All of us wait for the budget for announcement on additional benefits/deductions or whether we would be required to pay more taxes? While budget 2016 has not proposed any changes in the tax slabs, there are proposals for tax reforms and relief for small taxpayers. Here are the key changes that you should know that may impact your tax outflow for 2016-17.
Relief for the small tax payers
Marginal relief has been raised from Rs 2,000 to Rs 5,000 for individuals whose total income does not exceed Rs 5 lakh per annum.
Deduction under section 80GG has been increased from Rs 2,000 to Rs 5,000 per annum for individuals who are staying in a rented accommodation and paying rent and if they are not receiving house rent allowance (HRA).
Additional deduction of Rs 50,000 per annum for interest paid on housing loan during the financial year 2016-17 for the first time home buyers has been proposed. The cost of the house should not exceed Rs 50 lakh and the loan availed for the same should not exceed Rs 35 lakh. This deduction is in addition to the deduction available towards interest paid on self-occupied property of Rs 2 lakh and is available from financial year 2016-17 onwards.
The time period for completion of construction or acquisition of self-occupied house property for availing the deduction for mortgage interest has been proposed to increase to 5 years from the current 3-year limit.
Impact on super rich
Surcharge has been increased from 12% to 15% on persons whose total income is above Rs 1 crore.
Tax at the rate of 10% of gross amount of dividend has been proposed to be payable by the recipients, that is, individuals, HUFs and firms receiving dividend in excess of Rs 10 lakh per annum.
Long-term capital gains window on unlisted securities has been reduced from 3 years to 2 years
Tax-payers can now amend tax returns filed after the due dates (belated returns)
The seller has been made responsible for collecting tax at source at the rate of 1% on purchase of luxury cars exceeding value of Rs 10 lakh and purchase of goods and services in cash exceeding Rs 2 lakh.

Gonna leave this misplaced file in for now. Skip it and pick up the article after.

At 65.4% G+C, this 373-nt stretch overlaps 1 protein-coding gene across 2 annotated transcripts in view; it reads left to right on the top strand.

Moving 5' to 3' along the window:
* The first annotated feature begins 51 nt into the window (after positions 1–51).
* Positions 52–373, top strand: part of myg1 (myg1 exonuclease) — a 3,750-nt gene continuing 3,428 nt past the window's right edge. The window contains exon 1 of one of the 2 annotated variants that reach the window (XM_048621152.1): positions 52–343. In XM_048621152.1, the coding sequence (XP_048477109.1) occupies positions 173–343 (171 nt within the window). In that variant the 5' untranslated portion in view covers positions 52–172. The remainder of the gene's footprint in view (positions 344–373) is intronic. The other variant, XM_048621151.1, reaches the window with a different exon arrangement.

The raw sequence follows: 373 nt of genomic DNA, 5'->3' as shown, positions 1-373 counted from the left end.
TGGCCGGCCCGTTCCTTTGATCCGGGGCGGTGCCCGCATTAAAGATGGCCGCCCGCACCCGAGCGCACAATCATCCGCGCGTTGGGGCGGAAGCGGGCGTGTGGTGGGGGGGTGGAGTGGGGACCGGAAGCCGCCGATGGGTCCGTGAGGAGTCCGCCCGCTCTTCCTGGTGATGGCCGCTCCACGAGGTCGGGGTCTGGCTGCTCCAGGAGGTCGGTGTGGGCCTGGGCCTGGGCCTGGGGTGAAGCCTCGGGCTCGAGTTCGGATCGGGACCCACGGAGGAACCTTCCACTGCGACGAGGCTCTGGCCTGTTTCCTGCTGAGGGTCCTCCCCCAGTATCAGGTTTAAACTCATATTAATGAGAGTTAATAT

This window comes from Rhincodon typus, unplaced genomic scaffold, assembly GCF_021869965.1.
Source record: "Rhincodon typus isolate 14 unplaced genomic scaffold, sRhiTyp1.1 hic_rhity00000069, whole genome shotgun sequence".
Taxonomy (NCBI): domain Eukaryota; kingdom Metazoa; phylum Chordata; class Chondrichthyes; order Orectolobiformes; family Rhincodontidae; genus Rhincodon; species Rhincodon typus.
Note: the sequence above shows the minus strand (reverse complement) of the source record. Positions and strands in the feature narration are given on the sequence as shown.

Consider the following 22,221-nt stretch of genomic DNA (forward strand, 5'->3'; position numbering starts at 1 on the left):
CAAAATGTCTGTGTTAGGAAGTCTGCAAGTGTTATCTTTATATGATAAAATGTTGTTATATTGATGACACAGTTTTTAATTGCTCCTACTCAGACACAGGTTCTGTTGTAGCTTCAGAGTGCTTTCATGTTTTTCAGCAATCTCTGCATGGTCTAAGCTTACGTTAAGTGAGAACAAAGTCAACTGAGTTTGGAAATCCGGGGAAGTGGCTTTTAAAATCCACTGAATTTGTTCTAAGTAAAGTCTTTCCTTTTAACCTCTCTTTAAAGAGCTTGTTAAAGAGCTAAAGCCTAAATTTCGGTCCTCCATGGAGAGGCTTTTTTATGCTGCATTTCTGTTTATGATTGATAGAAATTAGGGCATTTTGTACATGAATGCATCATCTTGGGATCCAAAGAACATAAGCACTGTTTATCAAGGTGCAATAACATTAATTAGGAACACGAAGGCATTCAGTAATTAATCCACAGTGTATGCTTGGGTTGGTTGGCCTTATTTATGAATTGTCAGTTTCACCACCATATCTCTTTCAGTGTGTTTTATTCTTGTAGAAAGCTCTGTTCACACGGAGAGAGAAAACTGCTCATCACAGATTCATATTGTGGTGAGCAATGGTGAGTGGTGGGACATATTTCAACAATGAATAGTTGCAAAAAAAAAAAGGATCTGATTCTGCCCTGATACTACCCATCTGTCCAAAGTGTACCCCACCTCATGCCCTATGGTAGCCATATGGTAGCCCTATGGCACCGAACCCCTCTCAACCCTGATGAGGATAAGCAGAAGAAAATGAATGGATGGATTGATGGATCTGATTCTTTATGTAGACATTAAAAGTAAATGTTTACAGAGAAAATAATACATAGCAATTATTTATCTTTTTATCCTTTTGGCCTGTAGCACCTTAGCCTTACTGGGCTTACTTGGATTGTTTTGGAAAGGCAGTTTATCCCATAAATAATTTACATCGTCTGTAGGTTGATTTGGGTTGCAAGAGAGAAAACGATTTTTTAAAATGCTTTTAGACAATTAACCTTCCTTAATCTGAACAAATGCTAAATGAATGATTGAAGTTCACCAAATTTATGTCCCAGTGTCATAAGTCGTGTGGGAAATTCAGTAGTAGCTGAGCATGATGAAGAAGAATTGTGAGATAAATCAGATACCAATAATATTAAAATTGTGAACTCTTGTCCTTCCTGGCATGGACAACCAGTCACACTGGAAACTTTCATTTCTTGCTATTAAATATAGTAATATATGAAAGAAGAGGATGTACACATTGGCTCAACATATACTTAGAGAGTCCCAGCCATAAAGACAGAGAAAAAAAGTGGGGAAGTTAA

A proposal which still requires further clarifications is that the withdrawal made from recognised provident fund/superannuation fund/national pension scheme, on retirement by an employee, to the extent it does not exceed 40% of the accumulated balance shall be exempt from tax. However, the whole amount received by the nominee with respect to national pension scheme, superannuation and recognised provident fund shall not be taxable on death of the tax-payer
With the commitment to remove black money from the economy, government has introduced ‘Income declaration Scheme 2016’ providing one-time opportunity to taxpayers to declare the undisclosed income and be compliant by paying tax at 30% as increased by surcharge of 7.5% and a penalty of 7.5 %, which would sum up to a total of 45% on undisclosed income.
To improve the taxpayer’s experience, the Finance Minister has also announced measures for simplification and use of technology in the assessment procedures.
All the above mentioned proposals announced in the budget has aimed to create a positive impact on the economy by giving relief to small payers and focusing on legislative reform. The proposals for curbing the black money also reinforce the intentions of the government to make India a black money-free economy.
The author is , Tax Partner and Mobility leader – People Advisory Services, EY.
(Shanmuga Prasad, senior professional – People Advisory Services, EY also contributed to the article) (Views expressed are personal)